Democracy and rights
France is a well-functioning democracy and a
rule of law. There is a long tradition of freedom of the
press. After the country has suffered severe acts of
terrorism since 2015, anti-terrorism legislation has
been tightened. It has increased the authorities'
opportunities for monitoring and control of citizens,
something that has been raised as a problem by human
The importance of protecting individuals' rights and
freedoms was recognized in France as early as the French
Revolution of 1789, when the country was the first in
the world to adopt a Declaration of Human Rights. This
has been of great importance for the international human
rights acquis that has subsequently emerged.
Offers a comprehensive list of airports in France, including international airports with city located, size and abbreviation, as well as the biggest airlines.
France's political system is built on democratic
principles with general, free and fair elections to the
presidential post and parliament (see also Political
Political parties can operate freely and this also
applies to trade unions which are an important force in
French society. There are a large number of individual
organizations that work actively on various issues.
Terrorist attacks in 2015 and 2016 (see Modern
History) led the government to increase its efforts to
fight terrorism and protect the country from new
attacks. An emergency permit was introduced after the
attacks in Paris in November 2015 and it was then
extended in installments. During the two years when the
state of emergency prevailed in the country, 2015-2017,
the authorities were able, among other things, to limit
the freedom of demonstration at the same time as the
security service and the police had increased
opportunities for surveillance and to carry out
operations against suspected terrorists.
After the state of emergency was lifted, new
anti-terrorism legislation was introduced, which means
that the police and security services still have the
power to tighten surveillance and control of suspects,
including through house searches and house remnants. The
legislation has been controversial and has, among other
things, been criticized by human rights organizations
for the fact that decisions on house arrest are
sometimes issued on vague grounds.
Policy makers strive to strengthen the role of women
in politics and in society at large. There is no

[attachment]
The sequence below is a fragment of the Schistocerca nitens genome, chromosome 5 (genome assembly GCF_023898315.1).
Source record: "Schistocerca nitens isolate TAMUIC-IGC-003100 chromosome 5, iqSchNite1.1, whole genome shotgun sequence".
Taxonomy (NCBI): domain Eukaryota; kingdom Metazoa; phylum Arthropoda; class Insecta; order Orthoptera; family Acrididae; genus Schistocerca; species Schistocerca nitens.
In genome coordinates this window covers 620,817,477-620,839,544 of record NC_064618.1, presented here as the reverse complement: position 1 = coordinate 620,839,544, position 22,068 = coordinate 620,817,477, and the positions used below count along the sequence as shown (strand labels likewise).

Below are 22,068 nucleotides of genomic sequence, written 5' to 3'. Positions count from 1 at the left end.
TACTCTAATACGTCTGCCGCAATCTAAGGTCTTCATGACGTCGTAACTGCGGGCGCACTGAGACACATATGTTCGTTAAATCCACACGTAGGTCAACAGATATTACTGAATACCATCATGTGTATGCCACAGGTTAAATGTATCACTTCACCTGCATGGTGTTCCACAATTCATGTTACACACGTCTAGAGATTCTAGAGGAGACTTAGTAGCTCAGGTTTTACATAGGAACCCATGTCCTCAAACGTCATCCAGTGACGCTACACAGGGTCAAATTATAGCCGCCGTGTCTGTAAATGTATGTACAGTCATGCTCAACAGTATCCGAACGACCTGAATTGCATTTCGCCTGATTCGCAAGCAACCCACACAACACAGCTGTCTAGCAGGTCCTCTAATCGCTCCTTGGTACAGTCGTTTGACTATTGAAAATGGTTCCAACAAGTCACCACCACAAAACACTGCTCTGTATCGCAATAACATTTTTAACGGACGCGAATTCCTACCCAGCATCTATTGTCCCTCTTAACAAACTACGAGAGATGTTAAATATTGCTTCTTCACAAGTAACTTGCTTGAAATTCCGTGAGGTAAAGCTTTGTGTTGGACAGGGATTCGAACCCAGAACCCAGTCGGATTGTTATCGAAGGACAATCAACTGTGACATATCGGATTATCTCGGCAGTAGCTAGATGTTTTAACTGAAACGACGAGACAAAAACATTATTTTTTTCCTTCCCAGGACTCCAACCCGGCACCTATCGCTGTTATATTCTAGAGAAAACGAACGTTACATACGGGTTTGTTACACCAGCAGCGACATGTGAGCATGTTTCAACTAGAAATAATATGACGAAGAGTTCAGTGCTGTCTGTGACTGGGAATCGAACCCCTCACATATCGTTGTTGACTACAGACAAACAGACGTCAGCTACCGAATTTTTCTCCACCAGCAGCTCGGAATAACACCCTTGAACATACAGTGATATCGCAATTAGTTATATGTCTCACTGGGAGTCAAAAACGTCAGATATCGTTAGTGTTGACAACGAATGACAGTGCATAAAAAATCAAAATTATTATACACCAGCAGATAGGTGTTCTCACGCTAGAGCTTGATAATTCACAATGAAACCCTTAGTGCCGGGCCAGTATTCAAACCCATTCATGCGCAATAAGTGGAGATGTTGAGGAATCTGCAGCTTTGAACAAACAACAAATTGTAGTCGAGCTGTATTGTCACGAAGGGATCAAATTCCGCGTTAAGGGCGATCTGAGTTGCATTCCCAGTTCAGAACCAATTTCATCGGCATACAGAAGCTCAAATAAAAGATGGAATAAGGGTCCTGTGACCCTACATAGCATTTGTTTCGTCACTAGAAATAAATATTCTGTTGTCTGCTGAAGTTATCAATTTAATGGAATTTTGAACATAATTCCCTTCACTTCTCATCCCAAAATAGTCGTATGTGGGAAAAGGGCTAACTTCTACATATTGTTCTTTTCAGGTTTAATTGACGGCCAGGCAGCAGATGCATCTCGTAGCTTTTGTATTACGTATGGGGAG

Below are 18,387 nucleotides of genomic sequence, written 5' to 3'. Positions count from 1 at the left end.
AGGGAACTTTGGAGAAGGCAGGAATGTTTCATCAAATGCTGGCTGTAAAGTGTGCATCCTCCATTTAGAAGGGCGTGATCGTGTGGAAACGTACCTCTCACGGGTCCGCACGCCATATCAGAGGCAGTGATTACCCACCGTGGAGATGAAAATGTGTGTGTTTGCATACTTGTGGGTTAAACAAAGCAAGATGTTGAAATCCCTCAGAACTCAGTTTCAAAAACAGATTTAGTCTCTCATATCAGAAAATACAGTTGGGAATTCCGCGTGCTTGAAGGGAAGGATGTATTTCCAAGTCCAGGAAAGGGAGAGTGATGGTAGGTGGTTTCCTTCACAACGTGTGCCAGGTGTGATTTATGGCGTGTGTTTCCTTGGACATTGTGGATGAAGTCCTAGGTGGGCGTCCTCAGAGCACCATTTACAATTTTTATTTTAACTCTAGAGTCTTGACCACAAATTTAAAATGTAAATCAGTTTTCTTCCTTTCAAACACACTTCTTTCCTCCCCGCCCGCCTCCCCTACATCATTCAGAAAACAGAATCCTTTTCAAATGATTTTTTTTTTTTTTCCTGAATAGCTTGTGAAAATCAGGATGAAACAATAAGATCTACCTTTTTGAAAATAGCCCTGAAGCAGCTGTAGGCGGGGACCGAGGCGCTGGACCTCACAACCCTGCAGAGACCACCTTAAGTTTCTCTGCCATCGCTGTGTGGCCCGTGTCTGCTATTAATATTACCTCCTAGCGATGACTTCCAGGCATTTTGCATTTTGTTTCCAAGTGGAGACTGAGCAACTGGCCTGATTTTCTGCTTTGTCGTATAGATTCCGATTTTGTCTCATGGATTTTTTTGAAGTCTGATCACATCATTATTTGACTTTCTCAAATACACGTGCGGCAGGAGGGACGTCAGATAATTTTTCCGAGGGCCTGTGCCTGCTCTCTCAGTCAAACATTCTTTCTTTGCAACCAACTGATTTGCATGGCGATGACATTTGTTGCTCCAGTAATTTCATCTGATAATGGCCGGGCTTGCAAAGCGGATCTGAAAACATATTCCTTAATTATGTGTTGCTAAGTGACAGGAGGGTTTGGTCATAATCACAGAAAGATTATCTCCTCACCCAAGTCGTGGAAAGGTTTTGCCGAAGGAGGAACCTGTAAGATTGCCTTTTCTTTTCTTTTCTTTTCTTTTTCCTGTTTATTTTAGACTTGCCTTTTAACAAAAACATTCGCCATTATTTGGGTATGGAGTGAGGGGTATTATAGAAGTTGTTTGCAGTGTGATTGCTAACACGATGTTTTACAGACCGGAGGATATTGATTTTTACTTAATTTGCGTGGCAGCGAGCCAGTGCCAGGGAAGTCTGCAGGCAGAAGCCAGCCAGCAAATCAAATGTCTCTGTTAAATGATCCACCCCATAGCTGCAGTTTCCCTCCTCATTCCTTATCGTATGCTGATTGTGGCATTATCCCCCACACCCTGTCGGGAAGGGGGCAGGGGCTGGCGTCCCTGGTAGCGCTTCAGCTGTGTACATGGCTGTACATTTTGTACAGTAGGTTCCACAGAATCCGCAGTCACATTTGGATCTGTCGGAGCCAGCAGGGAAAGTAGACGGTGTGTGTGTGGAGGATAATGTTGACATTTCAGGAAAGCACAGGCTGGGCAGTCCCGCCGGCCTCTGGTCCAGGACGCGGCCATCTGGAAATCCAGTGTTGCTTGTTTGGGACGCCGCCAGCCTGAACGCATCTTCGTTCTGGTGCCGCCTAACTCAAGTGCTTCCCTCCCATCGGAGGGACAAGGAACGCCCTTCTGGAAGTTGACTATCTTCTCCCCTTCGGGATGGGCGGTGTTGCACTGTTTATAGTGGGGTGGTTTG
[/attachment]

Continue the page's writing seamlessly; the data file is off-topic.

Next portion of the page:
legislation that prevents any group in society, whether
ethnic and religious minority or LGBTQ person, from
participating in political life. But right-wing
ideologies have become more prevalent in society in
recent years, which has led to a growing hostility to
immigration and also that especially Muslim groups,
immigrants from North Africa and Roma feel that they are
being discriminated against in society and in politics.
There are problems with hate crimes against both Jews
Freedom of expression and media
Freedom of speech is inscribed in the Declaration on
the Rights of Man and Citizen from 1789. At the same
time, there are restrictions on freedom of speech.
Expressing opinions that are racist, anti-Semitic or
advocating terrorism is prohibited and that incitement
to hatred against ethnic groups and sexual minorities is
Freedom of the press has been guaranteed by law since
1881 and it is also highly respected in practice. The
media represents a large number of political opinions,
have an independent position and can operate relatively
freely (see the Press Freedom Organization Reporters
Without Borders list here) The strict legislation
against slander has led journalists to be prosecuted on
It is a problem that the ownership of the media has
become increasingly concentrated to a few companies. In
recent years, several cases have been noted where owners
have tried to exert pressure on employed journalists in
their reporting. In the mid-2010s, Parliament passed a
new media law that strengthened the protection of
journalists against pressures, among other things.
French satirical magazine Charlie Hebdo ended up in
blustery weather when it published the so-called